So, before we go any farther let’s do a quick recap of an uninvited redesign: non-binding, zero cost, unsolicited, no pressure, and no client feedback. Sounds great if you’re a designer, doesn’t it? But what if you’re one of these brands that have now been subjected to seeing idealistic designs of your brand plastered all over the internet? You probably feel very differently than the designers that are knocking at your door to make all of their beautifully crafted changes.
If you’re a designer you’re taking a look at these brands through rose colored glasses so it’s relatively easy for you to say it should look this way or that way, but one really important thing that is missing is strategy behind those designs. Designers are critiquing existing brands without consideration to brand equity, strategy, longevity of the design, or solid research to warrant drastic changes. But if you’re someone who is responsible for said brands you don’t wear rose colored glasses, you’re faced with reality. Unfortunately for brands they have to navigate through all of the calls-for-changes that are near constant on the internet and make decisions for their brands not from an idealistic standpoint but from a business conscious point of view. Going through a complete redesign, especially for major brands, takes a lot of time and money and must have a sound business reason behind it – and no, because it looks pretty is not a sound business reason.
Making a decision about a complete redesign requires research and a proper strategy. It is easy to hear critics from all sorts of outlets calling for a redesign of your brand, but make sure you take the time to perform the necessary steps and have the foundation for both a proper and successful redesign. Once you’ve laid that foundation and have decided that a redesign will best position your brand for long-term success it will then be time to make it all come together through a well-defined and planned design strategy.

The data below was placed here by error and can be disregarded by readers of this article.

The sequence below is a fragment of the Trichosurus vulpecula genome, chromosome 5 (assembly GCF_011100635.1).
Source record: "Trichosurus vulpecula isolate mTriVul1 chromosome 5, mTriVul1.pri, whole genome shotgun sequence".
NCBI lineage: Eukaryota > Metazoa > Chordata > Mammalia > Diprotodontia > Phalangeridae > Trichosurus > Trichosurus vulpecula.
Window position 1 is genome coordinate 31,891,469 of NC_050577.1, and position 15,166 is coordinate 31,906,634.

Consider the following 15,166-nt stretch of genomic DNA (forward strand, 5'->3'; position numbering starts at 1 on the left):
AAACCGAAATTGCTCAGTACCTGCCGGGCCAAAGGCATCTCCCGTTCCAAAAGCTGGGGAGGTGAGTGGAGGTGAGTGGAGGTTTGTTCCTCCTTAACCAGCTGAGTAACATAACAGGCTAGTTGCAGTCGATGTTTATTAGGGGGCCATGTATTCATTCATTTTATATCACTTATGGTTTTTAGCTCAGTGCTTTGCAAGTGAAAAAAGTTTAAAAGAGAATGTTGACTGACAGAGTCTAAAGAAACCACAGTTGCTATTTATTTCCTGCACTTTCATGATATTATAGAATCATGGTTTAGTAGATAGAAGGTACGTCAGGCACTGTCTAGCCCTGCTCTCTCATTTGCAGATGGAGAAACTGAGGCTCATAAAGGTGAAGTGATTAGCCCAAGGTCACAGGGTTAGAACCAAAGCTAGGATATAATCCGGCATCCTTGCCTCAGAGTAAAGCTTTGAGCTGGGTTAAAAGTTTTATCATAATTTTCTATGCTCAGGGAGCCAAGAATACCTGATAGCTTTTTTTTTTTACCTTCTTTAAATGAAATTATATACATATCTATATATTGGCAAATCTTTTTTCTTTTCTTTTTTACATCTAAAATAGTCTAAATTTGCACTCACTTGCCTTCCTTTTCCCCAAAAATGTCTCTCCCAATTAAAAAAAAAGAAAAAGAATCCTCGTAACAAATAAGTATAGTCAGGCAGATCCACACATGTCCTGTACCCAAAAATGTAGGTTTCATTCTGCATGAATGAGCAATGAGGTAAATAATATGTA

TV is a tough business, and the competition for both viewers and advertisers is cut throat. After all, they’re the two factors in keeping a station afloat. So with the ever-growing popularity of DVR, online programming, social media and an impressively long list of channels, the cable landscape is changing. And with that so too have the networks’ branding challenges.
Cable used to be defined by clear-cut niche programming and stations that replayed old movies, and syndicated sitcoms, but to keep up with each other the lines have blurred, and original (not to mention more diverse) content is starting to pop-up on cable networks at every click; which is exactly why networks are feeling the need to rebrand and reposition their brands more than ever before.
There is a growing list of channels overhauling their identities, but let’s take a deeper dive into these three examples below and see what they did to help set their networks apart from the competition.
In May 2012 TV Land the original station for those of us who love old sitcoms introduced an updated logo and new tagline “laugh more,” both of which were developed to broaden the TV Land brand and the programming it offered.
The logo speaks to the modernization of channel, and showcase that TV Land is about combining acquisitions and creating original sitcoms – all intended to make you, that’s right, laugh more.
E! Entertainment, one of the original purveyors of pop culture gossip (and everyone’s guilty pleasure) announced at their April 2012 upfront presentation that they would be introducing an updated logo and tagline. The new logo and tagline are intended to speak to the fact that E! has always been the epicenter of pop culture, and that the network’s next chapter is all about never letting anyone go a minute without their pop culture.
E! is also looking to rebrand itself on air by introducing scripted series and adding to its already existing reality and documentary series.